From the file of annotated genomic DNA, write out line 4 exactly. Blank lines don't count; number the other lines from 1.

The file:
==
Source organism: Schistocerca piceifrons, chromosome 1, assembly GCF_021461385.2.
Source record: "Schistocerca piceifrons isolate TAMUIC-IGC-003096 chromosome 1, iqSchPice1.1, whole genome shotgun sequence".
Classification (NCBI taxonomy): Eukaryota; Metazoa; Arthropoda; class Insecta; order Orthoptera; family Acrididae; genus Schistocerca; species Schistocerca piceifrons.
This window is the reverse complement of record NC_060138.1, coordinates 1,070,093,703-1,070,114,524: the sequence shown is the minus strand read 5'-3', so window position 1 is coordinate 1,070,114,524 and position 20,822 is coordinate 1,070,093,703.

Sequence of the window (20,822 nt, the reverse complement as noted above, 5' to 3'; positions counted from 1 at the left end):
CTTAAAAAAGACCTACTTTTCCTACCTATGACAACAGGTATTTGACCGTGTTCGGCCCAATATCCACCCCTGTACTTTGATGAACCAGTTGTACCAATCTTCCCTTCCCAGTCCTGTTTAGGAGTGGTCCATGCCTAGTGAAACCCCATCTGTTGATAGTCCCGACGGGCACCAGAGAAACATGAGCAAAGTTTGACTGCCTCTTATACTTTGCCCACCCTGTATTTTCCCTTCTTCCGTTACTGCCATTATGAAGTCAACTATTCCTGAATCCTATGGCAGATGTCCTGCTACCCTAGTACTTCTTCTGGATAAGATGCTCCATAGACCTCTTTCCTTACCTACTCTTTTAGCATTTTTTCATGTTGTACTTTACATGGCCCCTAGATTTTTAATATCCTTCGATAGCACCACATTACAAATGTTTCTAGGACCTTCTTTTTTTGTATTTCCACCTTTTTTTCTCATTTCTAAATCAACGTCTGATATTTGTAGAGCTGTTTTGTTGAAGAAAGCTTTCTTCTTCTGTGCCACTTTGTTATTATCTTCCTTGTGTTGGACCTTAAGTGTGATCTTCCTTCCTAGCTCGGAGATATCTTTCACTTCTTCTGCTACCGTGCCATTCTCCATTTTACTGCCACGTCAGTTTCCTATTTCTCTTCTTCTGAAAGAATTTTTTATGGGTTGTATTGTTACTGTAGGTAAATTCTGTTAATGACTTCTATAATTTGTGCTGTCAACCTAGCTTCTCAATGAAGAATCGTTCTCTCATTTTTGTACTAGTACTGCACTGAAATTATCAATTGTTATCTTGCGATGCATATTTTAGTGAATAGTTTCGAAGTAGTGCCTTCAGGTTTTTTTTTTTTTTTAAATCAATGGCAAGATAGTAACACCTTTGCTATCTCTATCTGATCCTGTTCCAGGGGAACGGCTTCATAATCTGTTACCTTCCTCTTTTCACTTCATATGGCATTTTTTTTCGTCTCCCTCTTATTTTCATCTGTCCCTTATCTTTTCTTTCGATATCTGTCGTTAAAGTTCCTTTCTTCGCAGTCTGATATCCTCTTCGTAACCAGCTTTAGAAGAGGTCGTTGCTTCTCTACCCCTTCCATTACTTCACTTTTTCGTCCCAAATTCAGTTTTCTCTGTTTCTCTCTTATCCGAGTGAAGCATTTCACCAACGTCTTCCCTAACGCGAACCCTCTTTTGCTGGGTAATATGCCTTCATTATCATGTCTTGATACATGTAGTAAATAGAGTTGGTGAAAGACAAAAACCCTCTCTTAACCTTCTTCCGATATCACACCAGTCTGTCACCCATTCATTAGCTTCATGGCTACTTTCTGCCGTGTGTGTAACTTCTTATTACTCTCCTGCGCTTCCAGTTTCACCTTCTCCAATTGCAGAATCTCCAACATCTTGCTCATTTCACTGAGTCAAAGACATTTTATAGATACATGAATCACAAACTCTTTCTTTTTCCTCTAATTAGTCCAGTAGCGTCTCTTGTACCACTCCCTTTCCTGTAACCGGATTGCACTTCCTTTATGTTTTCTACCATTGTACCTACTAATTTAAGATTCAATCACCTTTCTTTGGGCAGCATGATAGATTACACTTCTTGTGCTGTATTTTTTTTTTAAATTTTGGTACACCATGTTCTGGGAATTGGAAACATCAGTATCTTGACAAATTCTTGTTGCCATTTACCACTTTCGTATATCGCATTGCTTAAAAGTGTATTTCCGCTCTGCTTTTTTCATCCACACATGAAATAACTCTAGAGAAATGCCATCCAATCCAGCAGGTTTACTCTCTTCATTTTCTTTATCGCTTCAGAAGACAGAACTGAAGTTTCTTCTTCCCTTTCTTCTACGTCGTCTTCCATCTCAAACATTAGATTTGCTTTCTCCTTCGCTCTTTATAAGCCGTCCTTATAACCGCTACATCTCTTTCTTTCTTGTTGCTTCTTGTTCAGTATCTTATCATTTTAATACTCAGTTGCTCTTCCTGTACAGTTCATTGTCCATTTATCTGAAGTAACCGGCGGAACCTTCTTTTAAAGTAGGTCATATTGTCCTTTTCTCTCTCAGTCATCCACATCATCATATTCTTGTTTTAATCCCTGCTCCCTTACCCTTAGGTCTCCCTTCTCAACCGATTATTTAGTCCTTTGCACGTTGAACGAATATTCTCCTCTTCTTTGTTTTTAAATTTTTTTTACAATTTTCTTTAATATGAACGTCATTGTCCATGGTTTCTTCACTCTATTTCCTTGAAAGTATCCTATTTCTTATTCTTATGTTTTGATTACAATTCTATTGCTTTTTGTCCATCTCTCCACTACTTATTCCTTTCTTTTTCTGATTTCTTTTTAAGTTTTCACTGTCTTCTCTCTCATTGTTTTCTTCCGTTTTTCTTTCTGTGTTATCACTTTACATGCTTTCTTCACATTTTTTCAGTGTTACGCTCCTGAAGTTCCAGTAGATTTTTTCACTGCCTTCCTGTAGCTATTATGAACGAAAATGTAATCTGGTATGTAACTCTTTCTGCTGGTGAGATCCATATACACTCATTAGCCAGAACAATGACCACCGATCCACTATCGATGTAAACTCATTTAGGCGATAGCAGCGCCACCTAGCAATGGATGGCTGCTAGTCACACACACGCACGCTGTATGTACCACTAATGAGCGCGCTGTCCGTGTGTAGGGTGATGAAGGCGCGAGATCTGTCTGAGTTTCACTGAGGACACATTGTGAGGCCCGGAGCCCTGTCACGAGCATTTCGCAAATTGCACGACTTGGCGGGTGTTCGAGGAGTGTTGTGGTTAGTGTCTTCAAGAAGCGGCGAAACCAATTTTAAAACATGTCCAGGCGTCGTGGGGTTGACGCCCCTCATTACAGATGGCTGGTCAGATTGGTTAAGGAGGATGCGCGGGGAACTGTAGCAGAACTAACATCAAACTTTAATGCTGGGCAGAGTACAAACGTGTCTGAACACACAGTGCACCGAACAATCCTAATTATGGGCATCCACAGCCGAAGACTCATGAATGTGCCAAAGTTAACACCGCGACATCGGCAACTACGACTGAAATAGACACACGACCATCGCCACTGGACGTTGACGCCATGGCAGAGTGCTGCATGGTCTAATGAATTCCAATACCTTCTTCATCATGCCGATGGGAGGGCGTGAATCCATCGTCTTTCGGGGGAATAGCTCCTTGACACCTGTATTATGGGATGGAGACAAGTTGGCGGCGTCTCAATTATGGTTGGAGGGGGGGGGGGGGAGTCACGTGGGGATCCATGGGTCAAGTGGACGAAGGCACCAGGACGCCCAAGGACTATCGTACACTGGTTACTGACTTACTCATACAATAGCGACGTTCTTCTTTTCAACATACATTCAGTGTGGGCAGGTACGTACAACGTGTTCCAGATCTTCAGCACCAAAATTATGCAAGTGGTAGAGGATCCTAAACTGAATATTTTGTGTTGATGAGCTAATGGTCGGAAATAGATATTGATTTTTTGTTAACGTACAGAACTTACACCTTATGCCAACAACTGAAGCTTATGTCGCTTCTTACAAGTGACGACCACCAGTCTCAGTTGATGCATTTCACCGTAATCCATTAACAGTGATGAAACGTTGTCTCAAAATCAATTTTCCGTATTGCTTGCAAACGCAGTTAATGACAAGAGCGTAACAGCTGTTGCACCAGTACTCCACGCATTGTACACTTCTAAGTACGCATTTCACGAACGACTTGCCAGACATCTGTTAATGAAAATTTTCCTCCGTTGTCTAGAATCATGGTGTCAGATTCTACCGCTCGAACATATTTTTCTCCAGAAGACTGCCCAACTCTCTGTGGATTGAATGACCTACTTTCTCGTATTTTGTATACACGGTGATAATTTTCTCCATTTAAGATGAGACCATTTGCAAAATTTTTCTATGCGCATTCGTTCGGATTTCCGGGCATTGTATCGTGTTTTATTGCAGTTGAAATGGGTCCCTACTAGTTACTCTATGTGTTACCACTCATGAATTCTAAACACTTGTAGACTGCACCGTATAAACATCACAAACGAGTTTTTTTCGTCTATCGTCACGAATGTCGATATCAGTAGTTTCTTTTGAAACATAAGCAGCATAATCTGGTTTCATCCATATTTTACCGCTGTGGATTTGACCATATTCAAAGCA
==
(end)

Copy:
This window is the reverse complement of record NC_060138.1, coordinates 1,070,093,703-1,070,114,524: the sequence shown is the minus strand read 5'-3', so window position 1 is coordinate 1,070,114,524 and position 20,822 is coordinate 1,070,093,703.